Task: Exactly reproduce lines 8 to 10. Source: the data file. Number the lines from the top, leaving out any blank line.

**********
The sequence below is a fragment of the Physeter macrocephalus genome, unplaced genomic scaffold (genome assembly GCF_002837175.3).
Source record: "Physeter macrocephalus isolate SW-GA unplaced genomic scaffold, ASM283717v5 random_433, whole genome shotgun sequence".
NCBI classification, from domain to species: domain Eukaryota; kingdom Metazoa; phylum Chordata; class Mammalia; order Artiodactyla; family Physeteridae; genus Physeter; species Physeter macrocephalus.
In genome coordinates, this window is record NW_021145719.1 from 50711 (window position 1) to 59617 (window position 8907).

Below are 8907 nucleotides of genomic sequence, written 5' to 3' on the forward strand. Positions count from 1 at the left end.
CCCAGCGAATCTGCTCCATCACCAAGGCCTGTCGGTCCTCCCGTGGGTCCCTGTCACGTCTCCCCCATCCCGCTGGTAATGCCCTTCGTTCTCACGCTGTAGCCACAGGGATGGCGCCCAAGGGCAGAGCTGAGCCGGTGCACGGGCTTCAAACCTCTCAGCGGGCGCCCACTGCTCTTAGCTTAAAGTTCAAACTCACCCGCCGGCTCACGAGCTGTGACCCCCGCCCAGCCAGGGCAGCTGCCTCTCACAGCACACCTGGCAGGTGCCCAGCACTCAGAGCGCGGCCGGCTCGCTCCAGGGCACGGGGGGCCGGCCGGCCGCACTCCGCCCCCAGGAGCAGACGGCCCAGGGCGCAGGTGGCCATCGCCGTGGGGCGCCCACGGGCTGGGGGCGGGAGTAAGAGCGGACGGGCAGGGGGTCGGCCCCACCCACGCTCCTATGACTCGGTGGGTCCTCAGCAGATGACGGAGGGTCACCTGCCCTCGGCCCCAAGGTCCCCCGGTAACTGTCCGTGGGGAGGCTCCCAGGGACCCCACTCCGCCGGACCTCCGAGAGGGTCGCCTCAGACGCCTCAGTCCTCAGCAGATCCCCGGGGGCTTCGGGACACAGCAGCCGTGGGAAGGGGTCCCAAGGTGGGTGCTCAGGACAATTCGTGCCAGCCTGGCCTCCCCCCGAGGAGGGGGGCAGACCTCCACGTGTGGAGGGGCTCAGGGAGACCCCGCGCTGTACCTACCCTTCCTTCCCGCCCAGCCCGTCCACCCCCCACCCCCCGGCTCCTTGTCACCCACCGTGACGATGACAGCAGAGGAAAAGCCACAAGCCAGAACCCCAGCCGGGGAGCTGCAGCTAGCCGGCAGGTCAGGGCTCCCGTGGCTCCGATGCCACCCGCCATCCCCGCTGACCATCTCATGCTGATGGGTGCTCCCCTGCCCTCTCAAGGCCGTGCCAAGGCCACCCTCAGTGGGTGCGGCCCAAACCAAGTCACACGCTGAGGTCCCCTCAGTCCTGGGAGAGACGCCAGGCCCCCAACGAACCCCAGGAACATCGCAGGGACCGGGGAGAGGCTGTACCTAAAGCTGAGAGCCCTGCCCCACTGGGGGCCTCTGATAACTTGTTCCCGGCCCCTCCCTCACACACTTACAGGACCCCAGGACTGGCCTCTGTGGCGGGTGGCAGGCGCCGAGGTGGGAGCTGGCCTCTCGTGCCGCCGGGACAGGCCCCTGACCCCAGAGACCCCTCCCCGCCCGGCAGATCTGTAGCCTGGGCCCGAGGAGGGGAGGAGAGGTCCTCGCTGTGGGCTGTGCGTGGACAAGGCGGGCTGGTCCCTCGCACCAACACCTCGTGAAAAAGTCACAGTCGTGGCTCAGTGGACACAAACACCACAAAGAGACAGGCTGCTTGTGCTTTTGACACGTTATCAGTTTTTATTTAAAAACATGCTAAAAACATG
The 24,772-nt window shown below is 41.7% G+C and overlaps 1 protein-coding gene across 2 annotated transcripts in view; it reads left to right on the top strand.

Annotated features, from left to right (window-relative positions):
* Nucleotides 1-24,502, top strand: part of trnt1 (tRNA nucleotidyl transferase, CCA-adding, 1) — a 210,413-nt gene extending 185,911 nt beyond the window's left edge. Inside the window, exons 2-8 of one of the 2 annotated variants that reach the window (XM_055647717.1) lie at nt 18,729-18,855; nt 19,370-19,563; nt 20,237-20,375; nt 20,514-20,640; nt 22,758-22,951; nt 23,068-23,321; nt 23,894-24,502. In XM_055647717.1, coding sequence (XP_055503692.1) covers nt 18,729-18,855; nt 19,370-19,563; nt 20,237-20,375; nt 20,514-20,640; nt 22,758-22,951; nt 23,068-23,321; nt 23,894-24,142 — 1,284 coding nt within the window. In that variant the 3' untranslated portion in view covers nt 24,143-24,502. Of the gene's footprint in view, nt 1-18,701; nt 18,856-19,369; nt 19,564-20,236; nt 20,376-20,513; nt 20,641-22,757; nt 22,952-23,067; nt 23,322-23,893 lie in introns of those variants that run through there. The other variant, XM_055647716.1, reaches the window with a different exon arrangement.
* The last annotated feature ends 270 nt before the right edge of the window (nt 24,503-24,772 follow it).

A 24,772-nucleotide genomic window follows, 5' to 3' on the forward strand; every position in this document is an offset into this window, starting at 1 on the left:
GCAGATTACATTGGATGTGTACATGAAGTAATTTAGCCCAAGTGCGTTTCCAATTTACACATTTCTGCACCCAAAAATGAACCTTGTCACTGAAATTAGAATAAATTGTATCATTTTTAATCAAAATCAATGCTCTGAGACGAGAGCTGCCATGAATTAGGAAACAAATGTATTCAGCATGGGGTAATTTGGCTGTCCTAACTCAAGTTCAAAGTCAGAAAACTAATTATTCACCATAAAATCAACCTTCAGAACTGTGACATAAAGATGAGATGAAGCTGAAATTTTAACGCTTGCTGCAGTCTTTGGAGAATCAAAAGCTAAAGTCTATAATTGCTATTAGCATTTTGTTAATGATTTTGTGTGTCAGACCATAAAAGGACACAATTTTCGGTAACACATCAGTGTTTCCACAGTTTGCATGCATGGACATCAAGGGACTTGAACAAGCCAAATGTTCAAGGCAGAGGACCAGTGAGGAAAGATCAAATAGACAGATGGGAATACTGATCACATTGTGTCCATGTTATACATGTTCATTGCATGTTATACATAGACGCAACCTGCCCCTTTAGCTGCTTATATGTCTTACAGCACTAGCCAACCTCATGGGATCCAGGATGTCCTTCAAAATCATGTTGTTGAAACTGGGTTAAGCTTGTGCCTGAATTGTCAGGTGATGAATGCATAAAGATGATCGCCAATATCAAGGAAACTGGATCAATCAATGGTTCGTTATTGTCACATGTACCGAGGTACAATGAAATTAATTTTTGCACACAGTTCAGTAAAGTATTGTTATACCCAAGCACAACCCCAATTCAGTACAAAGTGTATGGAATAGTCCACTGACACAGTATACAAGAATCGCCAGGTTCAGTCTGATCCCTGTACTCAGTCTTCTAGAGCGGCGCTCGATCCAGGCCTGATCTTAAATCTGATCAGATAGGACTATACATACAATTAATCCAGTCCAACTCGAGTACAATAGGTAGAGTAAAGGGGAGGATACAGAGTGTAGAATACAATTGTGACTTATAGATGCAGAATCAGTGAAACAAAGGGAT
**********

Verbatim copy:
Annotated features, from left to right (window-relative positions):
* Nucleotides 1-24,502, top strand: part of trnt1 (tRNA nucleotidyl transferase, CCA-adding, 1) — a 210,413-nt gene extending 185,911 nt beyond the window's left edge. Inside the window, exons 2-8 of one of the 2 annotated variants that reach the window (XM_055647717.1) lie at nt 18,729-18,855; nt 19,370-19,563; nt 20,237-20,375; nt 20,514-20,640; nt 22,758-22,951; nt 23,068-23,321; nt 23,894-24,502. In XM_055647717.1, coding sequence (XP_055503692.1) covers nt 18,729-18,855; nt 19,370-19,563; nt 20,237-20,375; nt 20,514-20,640; nt 22,758-22,951; nt 23,068-23,321; nt 23,894-24,142 — 1,284 coding nt within the window. In that variant the 3' untranslated portion in view covers nt 24,143-24,502. Of the gene's footprint in view, nt 1-18,701; nt 18,856-19,369; nt 19,564-20,236; nt 20,376-20,513; nt 20,641-22,757; nt 22,952-23,067; nt 23,322-23,893 lie in introns of those variants that run through there. The other variant, XM_055647716.1, reaches the window with a different exon arrangement.
* The last annotated feature ends 270 nt before the right edge of the window (nt 24,503-24,772 follow it).